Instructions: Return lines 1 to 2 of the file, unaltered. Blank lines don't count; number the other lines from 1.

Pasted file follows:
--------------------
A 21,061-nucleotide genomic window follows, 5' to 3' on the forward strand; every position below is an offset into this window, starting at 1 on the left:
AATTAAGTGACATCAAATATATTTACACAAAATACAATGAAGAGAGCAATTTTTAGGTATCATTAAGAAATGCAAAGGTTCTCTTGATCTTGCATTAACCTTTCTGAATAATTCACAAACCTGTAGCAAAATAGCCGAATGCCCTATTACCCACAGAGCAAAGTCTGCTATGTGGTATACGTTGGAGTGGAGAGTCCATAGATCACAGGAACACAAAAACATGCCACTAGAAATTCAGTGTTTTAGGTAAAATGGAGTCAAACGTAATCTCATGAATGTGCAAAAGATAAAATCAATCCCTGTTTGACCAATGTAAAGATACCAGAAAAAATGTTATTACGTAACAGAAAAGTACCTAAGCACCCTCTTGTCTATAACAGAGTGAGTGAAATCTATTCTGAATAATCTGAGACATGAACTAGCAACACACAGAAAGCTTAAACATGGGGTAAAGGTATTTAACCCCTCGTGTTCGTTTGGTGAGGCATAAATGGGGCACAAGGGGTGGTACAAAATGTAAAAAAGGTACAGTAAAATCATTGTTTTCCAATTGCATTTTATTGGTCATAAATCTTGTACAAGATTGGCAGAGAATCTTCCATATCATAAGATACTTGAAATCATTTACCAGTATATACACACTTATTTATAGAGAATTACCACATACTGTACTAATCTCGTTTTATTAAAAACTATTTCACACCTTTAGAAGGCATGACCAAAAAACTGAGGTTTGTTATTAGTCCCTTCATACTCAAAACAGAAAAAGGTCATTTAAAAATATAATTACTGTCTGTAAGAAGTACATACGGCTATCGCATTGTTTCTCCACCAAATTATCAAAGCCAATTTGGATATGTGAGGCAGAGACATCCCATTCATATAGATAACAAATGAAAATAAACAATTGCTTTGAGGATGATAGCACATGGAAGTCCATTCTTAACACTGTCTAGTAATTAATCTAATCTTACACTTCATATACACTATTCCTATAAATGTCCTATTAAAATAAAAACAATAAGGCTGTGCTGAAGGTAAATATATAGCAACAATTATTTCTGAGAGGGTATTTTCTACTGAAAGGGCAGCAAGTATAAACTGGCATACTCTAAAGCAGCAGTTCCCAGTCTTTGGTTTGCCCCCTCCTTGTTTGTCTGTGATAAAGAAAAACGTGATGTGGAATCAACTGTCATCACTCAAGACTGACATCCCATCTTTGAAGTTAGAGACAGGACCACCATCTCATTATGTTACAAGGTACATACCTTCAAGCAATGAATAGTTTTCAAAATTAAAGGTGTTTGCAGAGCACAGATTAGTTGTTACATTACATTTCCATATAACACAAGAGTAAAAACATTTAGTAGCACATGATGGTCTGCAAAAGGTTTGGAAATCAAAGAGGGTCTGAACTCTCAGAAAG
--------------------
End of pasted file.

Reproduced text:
A 21,061-nucleotide genomic window follows, 5' to 3' on the forward strand; every position below is an offset into this window, starting at 1 on the left:
AATTAAGTGACATCAAATATATTTACACAAAATACAATGAAGAGAGCAATTTTTAGGTATCATTAAGAAATGCAAAGGTTCTCTTGATCTTGCATTAACCTTTCTGAATAATTCACAAACCTGTAGCAAAATAGCCGAATGCCCTATTACCCACAGAGCAAAGTCTGCTATGTGGTATACGTTGGAGTGGAGAGTCCATAGATCACAGGAACACAAAAACATGCCACTAGAAATTCAGTGTTTTAGGTAAAATGGAGTCAAACGTAATCTCATGAATGTGCAAAAGATAAAATCAATCCCTGTTTGACCAATGTAAAGATACCAGAAAAAATGTTATTACGTAACAGAAAAGTACCTAAGCACCCTCTTGTCTATAACAGAGTGAGTGAAATCTATTCTGAATAATCTGAGACATGAACTAGCAACACACAGAAAGCTTAAACATGGGGTAAAGGTATTTAACCCCTCGTGTTCGTTTGGTGAGGCATAAATGGGGCACAAGGGGTGGTACAAAATGTAAAAAAGGTACAGTAAAATCATTGTTTTCCAATTGCATTTTATTGGTCATAAATCTTGTACAAGATTGGCAGAGAATCTTCCATATCATAAGATACTTGAAATCATTTACCAGTATATACACACTTATTTATAGAGAATTACCACATACTGTACTAATCTCGTTTTATTAAAAACTATTTCACACCTTTAGAAGGCATGACCAAAAAACTGAGGTTTGTTATTAGTCCCTTCATACTCAAAACAGAAAAAGGTCATTTAAAAATATAATTACTGTCTGTAAGAAGTACATACGGCTATCGCATTGTTTCTCCACCAAATTATCAAAGCCAATTTGGATATGTGAGGCAGAGACATCCCATTCATATAGATAACAAATGAAAATAAACAATTGCTTTGAGGATGATAGCACATGGAAGTCCATTCTTAACACTGTCTAGTAATTAATCTAATCTTACACTTCATATACACTATTCCTATAAATGTCCTATTAAAATAAAAACAATAAGGCTGTGCTGAAGGTAAATATATAGCAACAATTATTTCTGAGAGGGTATTTTCTACTGAAAGGGCAGCAAGTATAAACTGGCATACTCTAAAGCAGCAGTTCCCAGTCTTTGGTTTGCCCCCTCCTTGTTTGTCTGTGATAAAGAAAAACGTGATGTGGAATCAACTGTCATCACTCAAGACTGACATCCCATCTTTGAAGTTAGAGACAGGACCACCATCTCATTATGTTACAAGGTACATACCTTCAAGCAATGAATAGTTTTCAAAATTAAAGGTGTTTGCAGAGCACAGATTAGTTGTTACATTACATTTCCATATAACACAAGAGTAAAAACATTTAGTAGCACATGATGGTCTGCAAAAGGTTTGGAAATCAAAGAGGGTCTGAACTCTCAGAAAG